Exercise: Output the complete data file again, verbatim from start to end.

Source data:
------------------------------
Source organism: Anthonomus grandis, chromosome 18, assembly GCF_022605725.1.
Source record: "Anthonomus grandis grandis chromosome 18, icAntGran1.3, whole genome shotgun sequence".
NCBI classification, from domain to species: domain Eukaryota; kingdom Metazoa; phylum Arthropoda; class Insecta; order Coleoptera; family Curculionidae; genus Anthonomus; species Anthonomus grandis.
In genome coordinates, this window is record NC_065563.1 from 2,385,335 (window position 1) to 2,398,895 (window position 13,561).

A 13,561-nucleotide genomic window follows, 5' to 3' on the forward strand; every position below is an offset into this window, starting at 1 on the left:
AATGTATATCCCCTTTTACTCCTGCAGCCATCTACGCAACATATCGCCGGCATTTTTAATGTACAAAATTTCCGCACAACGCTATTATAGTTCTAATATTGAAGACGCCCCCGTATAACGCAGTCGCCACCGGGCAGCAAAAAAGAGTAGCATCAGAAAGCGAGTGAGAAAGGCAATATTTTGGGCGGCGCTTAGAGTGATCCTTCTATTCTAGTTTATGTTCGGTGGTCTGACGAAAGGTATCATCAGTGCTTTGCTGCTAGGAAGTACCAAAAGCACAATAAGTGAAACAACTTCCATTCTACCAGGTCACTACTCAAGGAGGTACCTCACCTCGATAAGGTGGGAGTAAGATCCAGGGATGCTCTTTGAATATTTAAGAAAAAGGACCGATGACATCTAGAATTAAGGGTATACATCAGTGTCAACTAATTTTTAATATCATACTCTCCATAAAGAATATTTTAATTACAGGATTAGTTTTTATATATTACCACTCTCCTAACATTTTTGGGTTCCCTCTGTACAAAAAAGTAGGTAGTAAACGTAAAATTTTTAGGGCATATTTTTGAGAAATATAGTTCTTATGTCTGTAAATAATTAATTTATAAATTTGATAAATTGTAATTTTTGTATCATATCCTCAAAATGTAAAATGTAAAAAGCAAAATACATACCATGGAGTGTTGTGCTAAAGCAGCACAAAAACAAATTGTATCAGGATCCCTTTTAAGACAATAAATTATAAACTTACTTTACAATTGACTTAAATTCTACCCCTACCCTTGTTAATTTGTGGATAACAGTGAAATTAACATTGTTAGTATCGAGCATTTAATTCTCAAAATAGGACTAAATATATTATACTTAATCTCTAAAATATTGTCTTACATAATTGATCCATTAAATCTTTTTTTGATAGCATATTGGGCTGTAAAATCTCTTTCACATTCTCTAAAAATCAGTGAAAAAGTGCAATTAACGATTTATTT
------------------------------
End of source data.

Source organism: Anthonomus grandis, chromosome 18, assembly GCF_022605725.1.
Source record: "Anthonomus grandis grandis chromosome 18, icAntGran1.3, whole genome shotgun sequence".
NCBI classification, from domain to species: domain Eukaryota; kingdom Metazoa; phylum Arthropoda; class Insecta; order Coleoptera; family Curculionidae; genus Anthonomus; species Anthonomus grandis.
In genome coordinates, this window is record NC_065563.1 from 2,385,335 (window position 1) to 2,398,895 (window position 13,561).

A 13,561-nucleotide genomic window follows, 5' to 3' on the forward strand; every position below is an offset into this window, starting at 1 on the left:
AATGTATATCCCCTTTTACTCCTGCAGCCATCTACGCAACATATCGCCGGCATTTTTAATGTACAAAATTTCCGCACAACGCTATTATAGTTCTAATATTGAAGACGCCCCCGTATAACGCAGTCGCCACCGGGCAGCAAAAAAGAGTAGCATCAGAAAGCGAGTGAGAAAGGCAATATTTTGGGCGGCGCTTAGAGTGATCCTTCTATTCTAGTTTATGTTCGGTGGTCTGACGAAAGGTATCATCAGTGCTTTGCTGCTAGGAAGTACCAAAAGCACAATAAGTGAAACAACTTCCATTCTACCAGGTCACTACTCAAGGAGGTACCTCACCTCGATAAGGTGGGAGTAAGATCCAGGGATGCTCTTTGAATATTTAAGAAAAAGGACCGATGACATCTAGAATTAAGGGTATACATCAGTGTCAACTAATTTTTAATATCATACTCTCCATAAAGAATATTTTAATTACAGGATTAGTTTTTATATATTACCACTCTCCTAACATTTTTGGGTTCCCTCTGTACAAAAAAGTAGGTAGTAAACGTAAAATTTTTAGGGCATATTTTTGAGAAATATAGTTCTTATGTCTGTAAATAATTAATTTATAAATTTGATAAATTGTAATTTTTGTATCATATCCTCAAAATGTAAAATGTAAAAAGCAAAATACATACCATGGAGTGTTGTGCTAAAGCAGCACAAAAACAAATTGTATCAGGATCCCTTTTAAGACAATAAATTATAAACTTACTTTACAATTGACTTAAATTCTACCCCTACCCTTGTTAATTTGTGGATAACAGTGAAATTAACATTGTTAGTATCGAGCATTTAATTCTCAAAATAGGACTAAATATATTATACTTAATCTCTAAAATATTGTCTTACATAATTGATCCATTAAATCTTTTTTTGATAGCATATTGGGCTGTAAAATCTCTTTCACATTCTCTAAAAATCAGTGAAAAAGTGCAATTAACGATTTATTT